15 August 2006

How I Came to Classical Education

I was recently asked how I came to classical education and to describe my changing definition of classical education through my journey. I thought it might make an interesting post, so here’s the story.

About 7 years ago, I heard George Grant speak. In one of his workshops, he sought to define classical education as describing the three stages of growth children experience (and, thus, is called the stages approach) - the first, the grammar stage, being the acquisition of facts; the second, the dialectic or logic stage, being the connection of those facts; and the third, or rhetoric stage, being the application of all those connected facts. He associated those three stages to the Bible's description of knowledge, understanding, and wisdom. That worked for me for quite awhile, and gave me a basic framework (according to George's definition, any subject could be taught classically), but I still often found it overwhelming.

Through the years, I began to hear about other things in association with classical education: Latin, literature, the study of logic, history, rhetoric (the skill of persuasive writing and speaking). I tried to fit in those subjects we hadn't already been covering and to continue working on what we were working on - our load was getting pretty heavy.

I became acquainted with Andrew Kern, founder of the CiRCE Institute, about 5 years ago in the context of an online email loop. Andrew's influence was imperceptible and slow to work, but it's become huge in my thinking. Andrew's definition: "Classical education is the cultivation of wisdom and virtue by nourishing the soul on truth, goodness, and beauty so that, in Christ, a student is better able to know, glorify, and enjoy God." As Martin Cothran said in his talk, this definition deals with the end goal of a classical education, but I was still stumped on the application - what does it look like day by day in my home?

Then, last year, as I began to prepare to work through formal logic with one of my children by studying it myself, I began to understand the connection between the grammar learned in what used to be called grammar schools (funny thing about the name) with the ability to think clearly and reason rightly. I also began to understand how rhetoric (persuasion) is then built upon logic (right thinking - if we don't reason rightly, we shouldn't try to persuade anyone of anything because without order to our thinking, the structure and style of rhetoric simply become empty propaganda and we will either fail to persuade or we will persuade when we shouldn’t).

I began to see that classical education must include, and is, in part, defined by an in-depth study of the structure of language (grammar, most often through inflected languages: Latin or Greek), a rigorous study of the structure of thinking (logic, both formal and informal), and thoughtful study of the structure of persuasion (rhetoric). These three disciplines form the skeleton, if you will, of a classical education. Without them, there is no classical education.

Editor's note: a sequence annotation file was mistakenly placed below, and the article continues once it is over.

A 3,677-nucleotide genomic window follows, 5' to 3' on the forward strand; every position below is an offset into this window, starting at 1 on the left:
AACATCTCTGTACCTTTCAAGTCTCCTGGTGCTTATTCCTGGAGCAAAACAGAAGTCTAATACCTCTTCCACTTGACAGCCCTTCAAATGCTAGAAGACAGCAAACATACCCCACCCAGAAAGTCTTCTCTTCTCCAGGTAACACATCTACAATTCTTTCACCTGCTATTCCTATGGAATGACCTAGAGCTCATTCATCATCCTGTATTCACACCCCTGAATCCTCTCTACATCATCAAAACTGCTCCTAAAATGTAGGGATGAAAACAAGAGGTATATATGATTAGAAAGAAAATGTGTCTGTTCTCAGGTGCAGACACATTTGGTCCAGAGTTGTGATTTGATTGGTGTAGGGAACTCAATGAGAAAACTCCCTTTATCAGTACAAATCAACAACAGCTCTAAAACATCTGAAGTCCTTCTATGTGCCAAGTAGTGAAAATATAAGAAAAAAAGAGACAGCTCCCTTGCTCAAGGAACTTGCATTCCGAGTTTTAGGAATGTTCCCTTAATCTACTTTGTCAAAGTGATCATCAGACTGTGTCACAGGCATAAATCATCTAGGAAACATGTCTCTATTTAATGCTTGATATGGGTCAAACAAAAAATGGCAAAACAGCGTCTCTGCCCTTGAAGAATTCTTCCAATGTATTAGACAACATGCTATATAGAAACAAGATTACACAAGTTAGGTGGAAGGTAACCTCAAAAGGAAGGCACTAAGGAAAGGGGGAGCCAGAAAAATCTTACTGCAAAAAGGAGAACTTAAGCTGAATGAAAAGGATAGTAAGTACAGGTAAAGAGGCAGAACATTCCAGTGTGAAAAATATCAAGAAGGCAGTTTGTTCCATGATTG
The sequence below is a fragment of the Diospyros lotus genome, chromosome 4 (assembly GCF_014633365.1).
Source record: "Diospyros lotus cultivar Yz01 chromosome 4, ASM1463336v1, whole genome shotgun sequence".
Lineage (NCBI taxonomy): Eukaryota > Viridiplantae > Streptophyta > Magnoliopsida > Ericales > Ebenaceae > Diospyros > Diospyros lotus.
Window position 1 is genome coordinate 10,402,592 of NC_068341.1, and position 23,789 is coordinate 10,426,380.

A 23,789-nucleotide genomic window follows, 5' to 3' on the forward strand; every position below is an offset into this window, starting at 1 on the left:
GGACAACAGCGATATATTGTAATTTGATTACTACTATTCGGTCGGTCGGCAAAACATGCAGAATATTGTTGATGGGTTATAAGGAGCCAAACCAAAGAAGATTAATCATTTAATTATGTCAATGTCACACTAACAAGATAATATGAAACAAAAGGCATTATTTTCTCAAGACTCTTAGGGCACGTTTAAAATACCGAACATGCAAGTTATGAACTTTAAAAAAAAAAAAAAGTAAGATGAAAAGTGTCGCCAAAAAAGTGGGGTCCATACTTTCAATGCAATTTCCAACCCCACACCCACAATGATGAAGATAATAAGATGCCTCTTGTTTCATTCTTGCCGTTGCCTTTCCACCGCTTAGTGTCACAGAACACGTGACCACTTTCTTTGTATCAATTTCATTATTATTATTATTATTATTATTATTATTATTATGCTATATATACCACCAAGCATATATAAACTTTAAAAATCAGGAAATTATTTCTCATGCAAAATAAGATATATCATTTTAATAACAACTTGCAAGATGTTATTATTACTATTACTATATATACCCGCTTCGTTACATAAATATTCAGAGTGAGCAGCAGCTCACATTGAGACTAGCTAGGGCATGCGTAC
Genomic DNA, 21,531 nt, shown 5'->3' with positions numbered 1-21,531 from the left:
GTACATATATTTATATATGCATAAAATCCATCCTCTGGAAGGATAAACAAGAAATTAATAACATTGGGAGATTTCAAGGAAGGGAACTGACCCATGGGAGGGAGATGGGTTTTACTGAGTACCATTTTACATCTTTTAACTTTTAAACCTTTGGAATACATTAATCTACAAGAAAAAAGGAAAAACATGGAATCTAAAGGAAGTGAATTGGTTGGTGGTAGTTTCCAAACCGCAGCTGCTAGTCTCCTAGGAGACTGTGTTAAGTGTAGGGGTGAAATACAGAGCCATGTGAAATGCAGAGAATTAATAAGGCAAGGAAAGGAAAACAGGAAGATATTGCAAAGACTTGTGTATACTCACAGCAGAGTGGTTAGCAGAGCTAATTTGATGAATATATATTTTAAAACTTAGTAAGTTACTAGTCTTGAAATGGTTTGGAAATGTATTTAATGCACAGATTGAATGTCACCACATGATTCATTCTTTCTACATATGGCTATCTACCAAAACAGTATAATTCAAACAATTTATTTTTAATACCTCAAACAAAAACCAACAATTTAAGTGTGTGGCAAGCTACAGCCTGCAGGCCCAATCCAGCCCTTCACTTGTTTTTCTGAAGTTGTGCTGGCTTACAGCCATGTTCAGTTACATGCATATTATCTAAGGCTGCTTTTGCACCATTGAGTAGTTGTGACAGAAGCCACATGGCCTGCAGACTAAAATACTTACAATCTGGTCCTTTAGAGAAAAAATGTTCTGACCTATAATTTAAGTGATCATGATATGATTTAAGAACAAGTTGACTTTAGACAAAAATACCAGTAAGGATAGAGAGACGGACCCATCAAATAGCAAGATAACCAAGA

Classical education forms the mind. I know so many people who really don't understand basic grammar and it seems that they can't think clearly - grammar helps to give structure to the mind, as does logic, and rhetoric.

However, it's not enough solely to form the mind. In order to make classical education Christian, we must also work on loving our students and teaching them to love as Christ loved. Andrew explained this so well! We must teach our students virtue (Christlikeness, as much as it can be taught and relying on the grace of God to bring to maturity the seeds we plant). We must remember and remind our students that classical education is a gift from God and that we don't deserve it (humility). Classical education becomes hard and cruel when separated from Christ (as it was in British boarding schools before it was discounted among the educational elite in the 19th and 20th centuries).

This new understanding, virtue walking hand-in-hand with the disciplines of classical education, has been truly liberating for me. I've finally been able to pare down the number of subjects we're trying to cover; to slow down our pace, not just of school, but of life itself; to realize that the intellectual training I was aiming for is simpler than I thought it was and that it must be tied to love; that the simplicity relieves the pressure and allows us the time and energy to work on relationship and virtue in the context of our studies. This paring down is a setting of priorities and yet will increase the rigor of what we're learning - less, but much more deeply.

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